Protesters hold signs during a demonstration against Myanmar's military coup in Dawei on May 10. (Photo: Dawei Watch/AFP)
The UN rights office has urged the Association of Southeast Asian Nations (ASEAN) to react quickly and to intensify its actions to ensure Myanmar’s military leadership adheres to the commitments it made at the regional bloc’s meeting last month.
The five-point consensus at the April 24 meeting attended by junta leader Min Aung Hlaing called for an immediate cessation of violence and talks between all parties to seek a peaceful solution.
Rupert Colville, spokesperson of the Office of the High Commissioner for Human Rights, said the office has called for greater international involvement to prevent the rights situation in Myanmar from deteriorating further.
The office said that May 11 marked 100 days since the military seized power and the brutal repression of protesters has continued despite all international efforts to end the violence.
“The military authorities are showing no sign of letting up in their brutal crackdown on opponents in a bid to consolidate their hold on power,” Colville said.
As of May 10, at least 782 people had been killed as security forces used unnecessary, disproportionate and lethal force to suppress demonstrations and other forms of public participation since the Feb. 1 coup, according to credible reports.
There are daily raids on private homes and offices, with more than 3,740 people in detention
UN secretary-general Antonio Guterres has renewed his call for the military to respect the will of the people and act in the greater interests of peace and stability.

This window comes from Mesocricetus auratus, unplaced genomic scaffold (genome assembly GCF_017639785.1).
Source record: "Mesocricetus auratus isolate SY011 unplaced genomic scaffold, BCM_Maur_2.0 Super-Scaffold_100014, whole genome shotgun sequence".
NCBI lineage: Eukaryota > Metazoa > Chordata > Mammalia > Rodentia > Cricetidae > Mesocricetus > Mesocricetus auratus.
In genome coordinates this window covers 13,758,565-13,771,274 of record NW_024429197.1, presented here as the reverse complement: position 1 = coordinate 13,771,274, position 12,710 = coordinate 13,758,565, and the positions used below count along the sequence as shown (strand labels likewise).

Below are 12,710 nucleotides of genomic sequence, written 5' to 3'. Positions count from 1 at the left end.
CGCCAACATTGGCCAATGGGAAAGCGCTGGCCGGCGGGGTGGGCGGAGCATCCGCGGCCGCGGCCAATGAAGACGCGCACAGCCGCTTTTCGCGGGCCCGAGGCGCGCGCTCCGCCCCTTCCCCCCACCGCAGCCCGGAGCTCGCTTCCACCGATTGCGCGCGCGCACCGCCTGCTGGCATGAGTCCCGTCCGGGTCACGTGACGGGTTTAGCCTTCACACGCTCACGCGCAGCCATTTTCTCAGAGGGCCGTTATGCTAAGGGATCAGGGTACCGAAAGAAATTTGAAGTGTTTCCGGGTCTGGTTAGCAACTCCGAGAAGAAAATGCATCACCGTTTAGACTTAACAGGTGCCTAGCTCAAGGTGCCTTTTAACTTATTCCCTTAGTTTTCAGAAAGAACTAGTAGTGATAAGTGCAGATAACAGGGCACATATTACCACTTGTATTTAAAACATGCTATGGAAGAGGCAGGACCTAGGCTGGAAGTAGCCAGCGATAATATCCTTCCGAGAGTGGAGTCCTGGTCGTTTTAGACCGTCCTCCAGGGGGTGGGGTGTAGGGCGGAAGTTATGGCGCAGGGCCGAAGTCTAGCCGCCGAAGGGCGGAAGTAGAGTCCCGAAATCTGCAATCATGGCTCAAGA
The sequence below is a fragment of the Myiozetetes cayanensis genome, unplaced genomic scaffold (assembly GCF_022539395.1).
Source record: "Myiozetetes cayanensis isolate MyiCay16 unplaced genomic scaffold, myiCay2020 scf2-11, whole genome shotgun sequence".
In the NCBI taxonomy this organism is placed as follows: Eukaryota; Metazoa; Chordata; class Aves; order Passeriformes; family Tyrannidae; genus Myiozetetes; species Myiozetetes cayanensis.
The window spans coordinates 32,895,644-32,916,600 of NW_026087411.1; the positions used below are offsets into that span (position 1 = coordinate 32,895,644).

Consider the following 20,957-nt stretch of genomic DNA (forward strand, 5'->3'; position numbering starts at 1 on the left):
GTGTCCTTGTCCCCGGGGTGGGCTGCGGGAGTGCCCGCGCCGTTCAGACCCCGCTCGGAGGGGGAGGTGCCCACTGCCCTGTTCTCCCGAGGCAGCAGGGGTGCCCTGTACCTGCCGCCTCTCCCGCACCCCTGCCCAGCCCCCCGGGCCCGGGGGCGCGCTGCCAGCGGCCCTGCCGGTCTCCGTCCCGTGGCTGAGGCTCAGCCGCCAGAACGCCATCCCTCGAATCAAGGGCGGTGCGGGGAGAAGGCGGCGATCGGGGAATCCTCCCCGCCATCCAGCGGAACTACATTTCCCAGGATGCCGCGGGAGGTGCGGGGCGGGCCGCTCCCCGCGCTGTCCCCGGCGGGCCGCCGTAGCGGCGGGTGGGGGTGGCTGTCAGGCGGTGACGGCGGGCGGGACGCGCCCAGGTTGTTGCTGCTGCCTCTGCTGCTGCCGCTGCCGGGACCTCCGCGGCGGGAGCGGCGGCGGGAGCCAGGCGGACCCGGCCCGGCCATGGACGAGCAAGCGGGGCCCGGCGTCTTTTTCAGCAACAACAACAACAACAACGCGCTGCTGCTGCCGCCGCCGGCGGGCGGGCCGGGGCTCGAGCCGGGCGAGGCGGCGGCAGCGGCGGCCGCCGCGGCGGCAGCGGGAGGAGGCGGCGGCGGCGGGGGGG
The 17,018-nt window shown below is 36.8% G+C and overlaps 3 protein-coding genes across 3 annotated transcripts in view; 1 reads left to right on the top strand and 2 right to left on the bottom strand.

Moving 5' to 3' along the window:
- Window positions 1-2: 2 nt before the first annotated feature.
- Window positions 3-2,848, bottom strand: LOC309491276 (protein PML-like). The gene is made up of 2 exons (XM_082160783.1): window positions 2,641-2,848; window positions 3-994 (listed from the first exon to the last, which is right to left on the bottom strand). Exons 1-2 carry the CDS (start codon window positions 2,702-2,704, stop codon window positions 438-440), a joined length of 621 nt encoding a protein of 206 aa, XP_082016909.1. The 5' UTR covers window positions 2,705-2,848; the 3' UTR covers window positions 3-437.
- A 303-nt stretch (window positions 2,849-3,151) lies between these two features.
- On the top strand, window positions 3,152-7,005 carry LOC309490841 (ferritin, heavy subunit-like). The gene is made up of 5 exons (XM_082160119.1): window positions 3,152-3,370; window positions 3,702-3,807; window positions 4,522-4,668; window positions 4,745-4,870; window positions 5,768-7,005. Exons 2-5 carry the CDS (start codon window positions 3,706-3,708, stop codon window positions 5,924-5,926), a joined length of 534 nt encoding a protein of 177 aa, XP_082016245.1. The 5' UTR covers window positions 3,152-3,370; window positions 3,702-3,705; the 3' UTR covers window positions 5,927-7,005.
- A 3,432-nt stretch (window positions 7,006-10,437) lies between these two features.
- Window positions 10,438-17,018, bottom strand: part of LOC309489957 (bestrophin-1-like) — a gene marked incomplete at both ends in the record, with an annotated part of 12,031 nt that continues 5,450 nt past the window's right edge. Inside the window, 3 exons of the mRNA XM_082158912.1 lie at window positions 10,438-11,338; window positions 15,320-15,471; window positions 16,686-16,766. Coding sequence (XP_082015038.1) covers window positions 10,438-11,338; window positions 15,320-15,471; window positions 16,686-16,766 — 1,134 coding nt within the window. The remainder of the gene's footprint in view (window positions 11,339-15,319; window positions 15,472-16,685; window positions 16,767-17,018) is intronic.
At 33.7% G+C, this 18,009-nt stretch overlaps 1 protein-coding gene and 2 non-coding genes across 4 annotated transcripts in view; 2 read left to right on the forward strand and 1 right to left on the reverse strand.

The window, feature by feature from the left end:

He encouraged ASEAN to swiftly follow through on its own commitments while urging the international community to support regional efforts to bring an end to the repression by the military. He also called on the international community to respond to increased humanitarian needs.
Colville said: “While much of the world’s attention has been on the number of peaceful protesters and bystanders killed by the security forces, the authorities continue to commit other gross human rights violations against the people of Myanmar.”
There are daily raids on private homes and offices, with more than 3,740 people in detention, including many in situations that may amount to enforced disappearances, he said.
“Of those in custody, the vast majority have not been brought before a judge, while most of the 86 people prosecuted thus far have been tried in secret with limited or no access to any form of legal counsel,” Colville added.
Over the past month, the military leadership has issued more than 1,561 arrest warrants against civil society activists, trade unionists, journalists, academics, public personalities and online voices, driving most of them underground, according to the UN office.
“To intensify pressure, the military authorities have resorted to taking relatives of wanted people into custody to force them to turn themselves in to the police,” Colville said.
In recent weeks, more than 3,000 civil servants — nearly 70 percent of them women — have been dismissed, removed or suspended by the coup leadership. Those suspended include 990 university professors, researchers and assistants.
There are reports that up to 11,000 more workers in the education sector were suspended on May 10.
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